Blog

A selection of our writings from 2009 to the present. If you'd like to keep up to date with our latest posts, please subscribe below.

Towards a microbiome approach to culture and economy (or, Re-dreaming a gender-distributed science) with Gemma Smithson

~

Hello dear Subscribers and other curious visitors,

Over the past week we’ve hosted three new volunteers at the School of Applied Neopeasantry, who have been learning-helping with the harvesting and storing of this warm season’s abundance. We’ve been harvesting and preserving summer crops and also prepping soils to plant winter crops while there’s still heat in the giving earth, here in Djaara Mother Country.

While we’ve been working hard – doing-saying, lifemaking, neopeasanting, demonstrating the possibilities of living a low-impact ecological-economy – Tully, Anisa, Gemma, and we mob have also engaged in many conversations.

On Gemma’s last day, she asked whether she could record Patrick for a university assignment. Gemma is studying environmental science and has, true to her openness and curiosity, organised two radically different placements for her summer work experience – with Artist as Family and with Parks Victoria. Go Gemma!

We have edited this little interview, recorded on Gemma’s phone in the garden at Tree Elbow, into a twelve minute excerpt, and we’re sharing it as a way of giving an insight into some of the subjects/conversations we have with volunteer-students at the school, this time occurring at the end of a neopeasant lunch, just before we all headed off for siesta.

We hope you enjoy this little moment (12min listen) with Gemma, pictured here with Meg and Patrick.

As always, your input, questions and comments are valuable to our readers and to us, so please feel free to offer up what’s living in you after listening in. Also, we have a place available next month if you’re interested in volunteering and learning with us. Head here for more details and please get in touch if you’re keen to join us.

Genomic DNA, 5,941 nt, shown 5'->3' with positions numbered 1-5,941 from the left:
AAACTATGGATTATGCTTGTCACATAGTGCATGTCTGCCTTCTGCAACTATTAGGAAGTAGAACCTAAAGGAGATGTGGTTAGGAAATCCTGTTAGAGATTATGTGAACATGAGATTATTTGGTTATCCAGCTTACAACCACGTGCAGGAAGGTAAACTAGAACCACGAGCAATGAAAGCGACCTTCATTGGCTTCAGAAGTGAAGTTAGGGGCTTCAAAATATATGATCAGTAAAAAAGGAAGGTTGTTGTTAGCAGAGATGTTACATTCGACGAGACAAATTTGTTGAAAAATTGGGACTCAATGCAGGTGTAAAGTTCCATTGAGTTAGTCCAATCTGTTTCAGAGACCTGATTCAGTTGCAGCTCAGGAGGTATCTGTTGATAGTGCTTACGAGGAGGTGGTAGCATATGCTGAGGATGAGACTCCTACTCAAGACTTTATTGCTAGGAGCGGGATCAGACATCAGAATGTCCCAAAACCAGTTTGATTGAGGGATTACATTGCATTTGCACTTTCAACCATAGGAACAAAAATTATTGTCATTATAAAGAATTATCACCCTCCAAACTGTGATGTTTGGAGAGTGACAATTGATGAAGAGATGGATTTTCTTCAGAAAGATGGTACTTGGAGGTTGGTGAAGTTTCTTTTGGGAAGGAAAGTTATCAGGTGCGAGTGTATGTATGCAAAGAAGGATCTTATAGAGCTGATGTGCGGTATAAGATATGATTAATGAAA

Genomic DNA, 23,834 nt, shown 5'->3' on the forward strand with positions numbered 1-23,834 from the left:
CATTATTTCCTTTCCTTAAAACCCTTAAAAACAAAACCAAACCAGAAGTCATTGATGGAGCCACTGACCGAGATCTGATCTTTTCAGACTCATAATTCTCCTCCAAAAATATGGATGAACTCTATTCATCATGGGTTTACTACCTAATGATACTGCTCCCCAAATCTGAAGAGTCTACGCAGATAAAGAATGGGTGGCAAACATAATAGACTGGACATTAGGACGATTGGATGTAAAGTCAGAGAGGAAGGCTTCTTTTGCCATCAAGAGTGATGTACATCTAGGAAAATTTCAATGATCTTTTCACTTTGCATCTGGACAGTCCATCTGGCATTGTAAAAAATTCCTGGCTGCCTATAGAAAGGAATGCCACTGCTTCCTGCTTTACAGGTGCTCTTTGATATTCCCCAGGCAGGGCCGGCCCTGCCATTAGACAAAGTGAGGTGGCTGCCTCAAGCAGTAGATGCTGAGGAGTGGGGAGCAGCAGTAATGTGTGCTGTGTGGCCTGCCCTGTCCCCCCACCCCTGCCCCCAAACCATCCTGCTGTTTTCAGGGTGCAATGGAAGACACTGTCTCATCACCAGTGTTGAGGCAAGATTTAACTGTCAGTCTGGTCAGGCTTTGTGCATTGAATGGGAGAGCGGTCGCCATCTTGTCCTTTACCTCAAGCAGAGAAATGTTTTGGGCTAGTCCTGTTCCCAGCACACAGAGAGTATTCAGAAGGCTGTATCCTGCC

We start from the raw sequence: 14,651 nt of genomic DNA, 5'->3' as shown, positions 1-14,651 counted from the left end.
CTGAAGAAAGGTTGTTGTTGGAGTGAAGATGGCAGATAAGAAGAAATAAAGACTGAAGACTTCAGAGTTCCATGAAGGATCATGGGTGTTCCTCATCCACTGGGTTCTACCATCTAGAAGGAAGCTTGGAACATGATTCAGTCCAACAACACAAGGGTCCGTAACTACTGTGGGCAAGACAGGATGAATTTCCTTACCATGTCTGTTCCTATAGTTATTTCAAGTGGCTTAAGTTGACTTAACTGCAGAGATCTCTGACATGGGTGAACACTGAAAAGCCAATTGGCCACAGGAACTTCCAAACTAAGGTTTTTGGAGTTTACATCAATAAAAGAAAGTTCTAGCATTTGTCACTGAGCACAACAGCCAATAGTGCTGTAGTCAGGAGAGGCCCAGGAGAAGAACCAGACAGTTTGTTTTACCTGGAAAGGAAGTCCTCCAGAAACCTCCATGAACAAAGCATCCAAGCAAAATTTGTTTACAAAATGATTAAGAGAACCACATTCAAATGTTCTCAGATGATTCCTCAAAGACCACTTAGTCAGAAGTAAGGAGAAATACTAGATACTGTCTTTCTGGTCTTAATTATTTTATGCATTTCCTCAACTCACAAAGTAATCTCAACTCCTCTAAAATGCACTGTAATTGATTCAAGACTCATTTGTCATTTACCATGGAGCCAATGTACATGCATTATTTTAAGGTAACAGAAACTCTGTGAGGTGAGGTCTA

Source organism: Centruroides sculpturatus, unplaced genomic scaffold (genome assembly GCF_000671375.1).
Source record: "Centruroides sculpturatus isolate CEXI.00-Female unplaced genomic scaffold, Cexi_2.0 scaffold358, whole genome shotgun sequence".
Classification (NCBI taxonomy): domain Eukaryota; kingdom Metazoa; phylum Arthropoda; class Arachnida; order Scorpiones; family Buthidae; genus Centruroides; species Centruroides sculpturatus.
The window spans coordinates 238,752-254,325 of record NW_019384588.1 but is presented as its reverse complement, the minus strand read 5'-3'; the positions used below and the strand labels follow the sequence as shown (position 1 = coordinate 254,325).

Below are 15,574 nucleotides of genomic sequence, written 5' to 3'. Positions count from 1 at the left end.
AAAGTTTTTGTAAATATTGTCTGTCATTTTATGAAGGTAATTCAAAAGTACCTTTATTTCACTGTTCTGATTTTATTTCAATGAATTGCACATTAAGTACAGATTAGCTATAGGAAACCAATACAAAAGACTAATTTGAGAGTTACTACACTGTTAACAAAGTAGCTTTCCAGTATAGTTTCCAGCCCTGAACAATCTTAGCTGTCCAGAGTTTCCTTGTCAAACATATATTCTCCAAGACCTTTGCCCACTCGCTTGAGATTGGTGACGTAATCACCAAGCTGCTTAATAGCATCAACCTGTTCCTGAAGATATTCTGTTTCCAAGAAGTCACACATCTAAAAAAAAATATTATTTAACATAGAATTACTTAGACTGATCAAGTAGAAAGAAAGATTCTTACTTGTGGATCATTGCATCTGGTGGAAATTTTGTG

Replacing growth with belonging economies

Last year we were invited to contribute a chapter to the forthcoming book, Food for Degrowth: Perspectives and Practices, to be published by Routledge later this year. Although, let’s not count on anything like that occurring.

We called our chapter, ‘Replacing growth with belonging economies: a neopeasant response’. We completed it in November.

Due to the times we’re living we offer it here as a film. It’s our most significant collaborative writing project since our book, The Art of Free Travel. (If you’re a subscriber and reading this in your inbox, you won’t see the below video, so here’s a link to it).


Replacing growth with belonging economies 
 
Lived, written and spoken by Patrick Jones and Meg Ulman
 
Text editing by Anitra Nelson and Ferne Edwards
Sound by Patrick Jones and Meg Ulman (assisted by Jordan Osmond)
Video editing and seven drawings by Patrick Jones (the second, third and fourth are in collaboration with David Holmgren)
Photographs and footage by Artist as Family, David Jablonka, Nina Sahraoui, Mara Ripani, Michelle Dunn, Thomas Dorleans, Michal Krawczyk, Giulia Lepori, Nicholas Walton-Healey, Ponch Hawkes, Gab Connole, Zac Imhoof, Anthony Petrucci, Jordan Osmond, Jason Workman, Ian Robertson and David Holmgren
Soundtrack: A place of simple feeding – a poem-recipe by Patrick Jones, arranged and performed by Anthony Petrucci
Gift Ecology Films
Shared under a creative commons license/non-commercial
an Artist as Family home production
Please let us know about your own transition from hypertechnocivility

We stand against our economic model

We’ve been thinking a lot about the destruction of the Leard State Forest lately, and how we came to hear about it in the first place. Jonathan Moylan is the young dude who last year let Australia know that ANZ was bank rolling Whitehaven Coal Ltd (whose director is the former deputy prime minister Mark Vaile) to devastate the Leard and nearby farmland. As a result he is facing a ten year jail sentence.